9:27 as soon as the other party gets in power, you go all: "no man is above the law."
9:25 santorum: "half of all americans are receiving some form of government benefits." i have heard this used as an argument on the other side; it's like we've got you over a barrel; look you can't vote against your own interest. of course, we created the structure of interests. but one thing you've got to say; it should constitute an electoral advantage for democrats. and the wider the spread of the programs the greater the advantage. and we do need to ask as we go along: leaving aside the next ten years of program x, is this the way we want to live?
9:20 oh hell santorum's digging up his autobiography again. his grandfather has already died a thousand times.
9:00 but scott walker got a standing o even just announcing wisconsin's delegate count. still he's fundamentally pretty dull.
8:54 speakers may never get much more than a tepid response in the arena; they decided not to go in the direction of something anyone could possibly be enthusiastic about; pure whitebrad hooha. maybe they can pipe in recorded crowd noise from sarah palin rallies.
8:50 mcdonnell of va: "we need a dynamic opportunity society." he is extraordinarily repulsive, a rising star.
8:21 'machines run by taxpayers like us'. and vice versa.
8:18 obamacare makes kelly ayotte cry. she just loves this fucking country so fucking much.
8:15 i'm assuming there are protests. but i have seen no coverage.
8:07 the oak ridge boys!
8:02 cnn's headline leading off the hour: "isaac closes in on the gulf coast. a complication for republicans." wait. what did you say?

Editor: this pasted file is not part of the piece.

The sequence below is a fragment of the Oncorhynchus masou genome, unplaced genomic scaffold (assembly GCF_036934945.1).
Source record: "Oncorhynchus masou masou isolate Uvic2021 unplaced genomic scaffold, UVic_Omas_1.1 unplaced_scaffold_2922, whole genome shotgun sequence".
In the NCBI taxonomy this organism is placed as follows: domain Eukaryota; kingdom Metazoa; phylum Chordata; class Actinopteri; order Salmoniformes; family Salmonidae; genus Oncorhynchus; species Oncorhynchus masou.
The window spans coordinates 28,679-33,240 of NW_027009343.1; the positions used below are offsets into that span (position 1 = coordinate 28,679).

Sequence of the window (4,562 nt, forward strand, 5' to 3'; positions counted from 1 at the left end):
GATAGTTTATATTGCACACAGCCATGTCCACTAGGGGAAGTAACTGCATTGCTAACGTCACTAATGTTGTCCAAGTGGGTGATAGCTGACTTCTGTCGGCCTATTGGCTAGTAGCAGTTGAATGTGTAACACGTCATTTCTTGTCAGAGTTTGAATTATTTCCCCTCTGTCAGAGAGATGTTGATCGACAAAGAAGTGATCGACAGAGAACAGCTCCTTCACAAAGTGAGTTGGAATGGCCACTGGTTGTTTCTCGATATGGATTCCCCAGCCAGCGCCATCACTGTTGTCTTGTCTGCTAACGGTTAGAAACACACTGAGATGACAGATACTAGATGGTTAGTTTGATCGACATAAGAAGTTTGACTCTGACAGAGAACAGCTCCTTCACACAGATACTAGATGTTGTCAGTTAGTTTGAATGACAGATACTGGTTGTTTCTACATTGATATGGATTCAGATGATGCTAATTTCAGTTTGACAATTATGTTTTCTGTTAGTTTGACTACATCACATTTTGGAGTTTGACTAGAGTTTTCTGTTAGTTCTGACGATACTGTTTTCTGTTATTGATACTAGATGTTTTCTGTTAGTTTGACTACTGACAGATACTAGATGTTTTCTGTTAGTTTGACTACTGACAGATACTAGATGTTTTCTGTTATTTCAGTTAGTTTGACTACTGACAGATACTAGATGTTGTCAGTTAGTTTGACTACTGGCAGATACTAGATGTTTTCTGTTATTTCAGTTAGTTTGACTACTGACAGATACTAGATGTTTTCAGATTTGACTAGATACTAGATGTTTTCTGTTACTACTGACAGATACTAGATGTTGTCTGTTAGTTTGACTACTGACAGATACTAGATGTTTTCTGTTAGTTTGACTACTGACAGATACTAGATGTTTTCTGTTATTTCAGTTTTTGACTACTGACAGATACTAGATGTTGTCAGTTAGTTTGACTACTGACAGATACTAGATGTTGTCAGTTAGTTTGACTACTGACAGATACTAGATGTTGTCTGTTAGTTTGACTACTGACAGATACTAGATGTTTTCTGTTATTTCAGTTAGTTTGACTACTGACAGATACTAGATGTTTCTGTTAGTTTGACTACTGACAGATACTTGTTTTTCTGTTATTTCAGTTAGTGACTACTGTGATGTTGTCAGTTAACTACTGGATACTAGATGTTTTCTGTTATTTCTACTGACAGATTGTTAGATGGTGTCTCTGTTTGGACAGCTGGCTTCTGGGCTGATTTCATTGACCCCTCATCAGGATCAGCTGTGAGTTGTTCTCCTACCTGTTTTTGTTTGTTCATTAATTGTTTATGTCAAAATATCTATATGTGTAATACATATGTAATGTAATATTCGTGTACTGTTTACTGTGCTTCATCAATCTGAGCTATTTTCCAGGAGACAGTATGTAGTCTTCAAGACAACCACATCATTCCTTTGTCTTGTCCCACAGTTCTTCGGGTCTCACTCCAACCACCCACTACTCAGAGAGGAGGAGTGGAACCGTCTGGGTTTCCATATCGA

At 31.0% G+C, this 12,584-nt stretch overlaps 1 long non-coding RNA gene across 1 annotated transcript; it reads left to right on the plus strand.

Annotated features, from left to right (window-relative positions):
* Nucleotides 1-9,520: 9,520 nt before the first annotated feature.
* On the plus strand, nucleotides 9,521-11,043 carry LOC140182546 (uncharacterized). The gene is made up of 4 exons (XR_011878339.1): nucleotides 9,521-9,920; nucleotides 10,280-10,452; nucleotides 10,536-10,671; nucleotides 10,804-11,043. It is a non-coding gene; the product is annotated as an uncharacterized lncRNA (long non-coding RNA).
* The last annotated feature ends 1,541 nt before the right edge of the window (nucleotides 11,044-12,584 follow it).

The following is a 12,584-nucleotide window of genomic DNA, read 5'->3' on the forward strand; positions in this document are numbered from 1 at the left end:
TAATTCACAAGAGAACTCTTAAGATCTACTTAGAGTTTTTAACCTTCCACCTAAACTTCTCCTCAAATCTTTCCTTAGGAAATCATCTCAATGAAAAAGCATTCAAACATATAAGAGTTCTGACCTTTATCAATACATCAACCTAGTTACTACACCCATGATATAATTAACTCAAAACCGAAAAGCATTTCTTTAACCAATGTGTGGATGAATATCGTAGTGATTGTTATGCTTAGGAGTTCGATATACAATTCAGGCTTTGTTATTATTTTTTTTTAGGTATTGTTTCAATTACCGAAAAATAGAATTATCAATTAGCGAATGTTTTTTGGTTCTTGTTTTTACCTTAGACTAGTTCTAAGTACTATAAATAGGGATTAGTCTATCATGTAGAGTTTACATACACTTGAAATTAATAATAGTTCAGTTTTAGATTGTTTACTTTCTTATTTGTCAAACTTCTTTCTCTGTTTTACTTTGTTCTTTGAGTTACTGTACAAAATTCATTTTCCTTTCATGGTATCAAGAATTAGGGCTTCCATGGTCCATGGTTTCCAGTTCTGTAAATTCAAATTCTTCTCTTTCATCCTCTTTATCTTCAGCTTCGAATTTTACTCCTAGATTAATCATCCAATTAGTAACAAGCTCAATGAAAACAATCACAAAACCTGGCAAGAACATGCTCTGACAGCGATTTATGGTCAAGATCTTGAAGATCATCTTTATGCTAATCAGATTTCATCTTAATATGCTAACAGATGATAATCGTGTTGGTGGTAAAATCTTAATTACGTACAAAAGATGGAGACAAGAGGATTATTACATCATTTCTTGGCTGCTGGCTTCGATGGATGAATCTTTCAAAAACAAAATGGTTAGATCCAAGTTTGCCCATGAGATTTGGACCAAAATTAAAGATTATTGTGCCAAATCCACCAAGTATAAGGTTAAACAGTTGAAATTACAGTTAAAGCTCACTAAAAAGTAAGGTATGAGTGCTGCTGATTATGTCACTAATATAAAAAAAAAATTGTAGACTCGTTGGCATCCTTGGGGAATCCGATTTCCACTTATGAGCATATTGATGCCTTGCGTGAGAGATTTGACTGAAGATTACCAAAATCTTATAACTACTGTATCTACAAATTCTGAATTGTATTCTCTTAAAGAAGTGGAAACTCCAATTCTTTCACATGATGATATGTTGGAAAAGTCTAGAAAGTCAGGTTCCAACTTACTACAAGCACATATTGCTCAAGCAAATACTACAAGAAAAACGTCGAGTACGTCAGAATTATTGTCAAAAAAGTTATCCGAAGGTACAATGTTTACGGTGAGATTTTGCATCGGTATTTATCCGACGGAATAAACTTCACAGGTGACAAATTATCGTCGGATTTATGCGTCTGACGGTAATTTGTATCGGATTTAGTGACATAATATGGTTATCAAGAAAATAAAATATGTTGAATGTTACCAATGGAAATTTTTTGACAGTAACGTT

7:42 this mia love person - a young black mormon from utah - is very compelling. actually we've had some great black female politicians. shirley chisholm and barbara jordan, e.g. but also some clunkers; i'm not feeling sheila jackson lee or maxine waters, for example. mia's preaching self-reliance right now. and she's an aerobics instructor! her reading of the cliches cobbled together by romney's sub-sub staff is at least passionate. and brief always goes over well.
7:30 'barack obama doesn't understand the american dream.' that reince priebus is a rather unimpressive person in this context.
7:20 as you know, my primary goal in life is not to have my death reported as having been caused by auto-erotic asphyxiation. another great aspiration of mine is to live in such a way that my spouse, if any, is never called upon to 'humanize' me in the media.
6:48 amazing how that isaac kind of spun itself into a perfect galactic hurricane just as it blew ashore. it wound itself up like a top. might be worse than they thought. i mean it it looks like nothing until it spirals into landfall. they're saying the pressure is dropping.